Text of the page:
- Swiss UBS Consumption Indicator: 1.73 actual v.s. 1.67 previous
- French Final GDP q/q: unchanged at 0.6% as expected
- German IFO Current Conditions: 113.1 actual v.s. 114.1 expected, 114.3 previous
- German IFO Expectations: 102.0 actual v.s. 102.4 expected, 103.0 previous
- German IFO Business Climate: 107.4 actual v.s. 108.1 expected, 108.5 previous
- U.K. BBA Mortgage Approvals: 42.53 actual v.s. 53.35 expected, 42.02 previous
- U.S. final GDP coming up
The spotlight was on the euro yet again during today’s morning London forex session, thanks to the Greek drama. The euro wasn’t the only currency affected, though. Other currencies felt the weight of the Greek drama too, with the pound and the Greenback being the most noticeable ones.
The Greenback fell back when the forex session opened, as forex traders who have been long on the U.S. dollar began closing their positions ahead of the final reading for Q1 2015 GDP. But all was not lost for the dollar bulls since a news report later went out claiming that Greece’s creditors didn’t accept Prime Minister Alexis Tsipras’ proposals. That piece of news was more than enough to send some forex traders running for the safe-havens, with the Greenback being one of them.
USD/CAD is down by 26 pips (-0.21%) to 1.230 with 1.2275 as the session low, USD/JPY is down by 3 pips (-0.03%) to 123.88 with 123.70 as the session low, USD/CHF is up by 4 pips (+0.06%) to 0.9316 with 0.9279 as the session low
Speaking of Greece, the euro was strong during the German open thanks to the broad U.S. dollar weakness mentioned above. But when news of the deal rejection came out, the euro immediately reversed direction. The euro’s weakness then intensified during the course of the forex session due to a slew of disappointing German IFO readings and a round of bond-buying, which pushed German 10-year bond yields down by 3.46% to 0.837%. The bleeding only stopped (and then some) when an “official” reassured the markets that talks have not broken down followed by a news report that Greece’s creditors presented a counter-proposal.
EUR/USD is up by 17 pips (+0.15%) to 1.1212 with 1.1178 as the session low, EUR/NZD is down by 9 pips (-0.06%) to 1.6298 with 1.6244 as the session low, EUR/AUD is down by 7 pips (-0.05%) to 1.4476 with 1.4498 as the session low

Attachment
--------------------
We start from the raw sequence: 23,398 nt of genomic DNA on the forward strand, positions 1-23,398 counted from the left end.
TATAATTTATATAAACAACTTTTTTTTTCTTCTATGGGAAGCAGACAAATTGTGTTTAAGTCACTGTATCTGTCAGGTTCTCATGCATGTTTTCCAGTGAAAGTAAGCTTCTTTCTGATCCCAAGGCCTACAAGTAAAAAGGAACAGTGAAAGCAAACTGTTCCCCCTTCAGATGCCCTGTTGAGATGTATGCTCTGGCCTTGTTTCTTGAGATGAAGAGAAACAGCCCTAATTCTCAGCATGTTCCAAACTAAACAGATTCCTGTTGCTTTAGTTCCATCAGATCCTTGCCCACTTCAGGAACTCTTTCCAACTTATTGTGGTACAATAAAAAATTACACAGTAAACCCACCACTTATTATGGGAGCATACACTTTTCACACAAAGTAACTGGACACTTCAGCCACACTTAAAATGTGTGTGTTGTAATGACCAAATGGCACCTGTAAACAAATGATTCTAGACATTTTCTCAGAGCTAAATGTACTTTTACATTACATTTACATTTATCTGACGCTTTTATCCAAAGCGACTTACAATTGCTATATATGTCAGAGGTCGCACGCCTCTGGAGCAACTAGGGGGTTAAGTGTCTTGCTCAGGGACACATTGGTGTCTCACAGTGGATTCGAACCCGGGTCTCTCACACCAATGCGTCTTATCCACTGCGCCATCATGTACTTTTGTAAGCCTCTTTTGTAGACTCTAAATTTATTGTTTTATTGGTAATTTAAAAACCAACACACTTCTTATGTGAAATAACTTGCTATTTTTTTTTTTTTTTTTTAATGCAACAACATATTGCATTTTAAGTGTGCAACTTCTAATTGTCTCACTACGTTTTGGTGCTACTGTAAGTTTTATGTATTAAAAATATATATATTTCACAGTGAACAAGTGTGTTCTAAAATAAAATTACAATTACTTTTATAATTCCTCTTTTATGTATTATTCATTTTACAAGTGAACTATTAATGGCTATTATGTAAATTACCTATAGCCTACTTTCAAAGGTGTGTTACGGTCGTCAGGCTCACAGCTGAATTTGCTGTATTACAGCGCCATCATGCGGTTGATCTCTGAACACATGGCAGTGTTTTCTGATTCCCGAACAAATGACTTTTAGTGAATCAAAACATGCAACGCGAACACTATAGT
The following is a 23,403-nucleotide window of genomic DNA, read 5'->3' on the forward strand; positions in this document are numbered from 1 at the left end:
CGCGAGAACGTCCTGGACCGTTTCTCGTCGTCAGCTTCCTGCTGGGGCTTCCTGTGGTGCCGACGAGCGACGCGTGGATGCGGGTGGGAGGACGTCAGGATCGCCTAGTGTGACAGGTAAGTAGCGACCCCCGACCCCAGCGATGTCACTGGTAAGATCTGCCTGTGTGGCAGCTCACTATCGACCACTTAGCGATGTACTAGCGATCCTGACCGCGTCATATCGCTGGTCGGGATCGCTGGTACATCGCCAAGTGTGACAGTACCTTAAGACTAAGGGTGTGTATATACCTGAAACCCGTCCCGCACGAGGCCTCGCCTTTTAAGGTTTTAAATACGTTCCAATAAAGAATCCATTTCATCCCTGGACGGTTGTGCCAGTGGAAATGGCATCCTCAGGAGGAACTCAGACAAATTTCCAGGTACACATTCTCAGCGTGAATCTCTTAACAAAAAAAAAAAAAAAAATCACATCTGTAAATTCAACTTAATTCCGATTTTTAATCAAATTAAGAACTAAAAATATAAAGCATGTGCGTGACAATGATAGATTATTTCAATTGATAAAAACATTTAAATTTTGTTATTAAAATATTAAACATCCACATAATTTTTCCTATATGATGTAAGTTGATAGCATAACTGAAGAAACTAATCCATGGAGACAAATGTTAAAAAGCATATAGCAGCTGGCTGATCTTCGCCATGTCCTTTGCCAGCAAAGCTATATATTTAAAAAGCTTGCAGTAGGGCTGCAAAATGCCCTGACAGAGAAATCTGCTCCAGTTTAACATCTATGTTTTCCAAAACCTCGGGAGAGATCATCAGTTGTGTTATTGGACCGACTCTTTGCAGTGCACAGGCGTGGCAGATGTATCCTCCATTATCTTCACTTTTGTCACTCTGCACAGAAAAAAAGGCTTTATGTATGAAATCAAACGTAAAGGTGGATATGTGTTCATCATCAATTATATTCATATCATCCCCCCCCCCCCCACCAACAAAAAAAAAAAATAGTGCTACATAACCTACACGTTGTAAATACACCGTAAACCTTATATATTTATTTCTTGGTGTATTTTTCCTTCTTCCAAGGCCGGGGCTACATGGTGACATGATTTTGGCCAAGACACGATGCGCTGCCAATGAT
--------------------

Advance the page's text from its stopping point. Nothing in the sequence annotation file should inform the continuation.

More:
Like the euro, the pound happily took advantage of the broad U.S. dollar weakness at the start of the session. And just like the euro, it too took a tumble when news of the Greek deal rejection came out, which is rather strange since the FTSE 100 is slightly up by 0.30% to 6,855.50 while U.K. 10-year bond yields was up by 0.47% to 2.121, so there was some demand for the pound during the forex session.
The only data point released during the session was U.K. BBA mortgage approvals, which had a less-than-expected increase, but still better than the previous reading. And besides, the aforementioned indicator is a low-tier one. There were some discussions in the media about a 10-20% probability of a Brexit, so perhaps that was it. Well, whatever the case may truly be, the fact remains that the pound was pretty weak during the forex session.
GBP/USD is down by 41 pips (-0.27%) to 1.5756, GBP/AUD is down by 88 pips (-0.43%) to 2.0348, GBP/CAD is down by 85 pips (-0.44%) to 1.9393
The forex calendar for the upcoming afternoon London/morning U.S. session has a slew of U.S. data, but all eyes would probably be on the third and final read for Q1 2015 GDP (-0.2% expected, -0.7% previous) at 1:30 pm GMT.
Forex traders with open positions on the Greenback better watch out, especially the bears, since the consensus is that the final read will be revised to show a lower level of contraction, which is a good thing and will probably give the bulls a good reason to enter. But the bulls should be careful too since there is also a chance that the revision will be less-than-expected. There’s even a possibility that there won’t be any revision at all, so watch out.
Also set for release at 1:30 pm GMT are the U.S. core PCE price index (0.8% expected, 0.8% previous) and the U.S. GDP price index (-0.1% expected, -0.1% previous). Both data points are lower-tier and would probably be overshadowed by the final reading for GDP, though.
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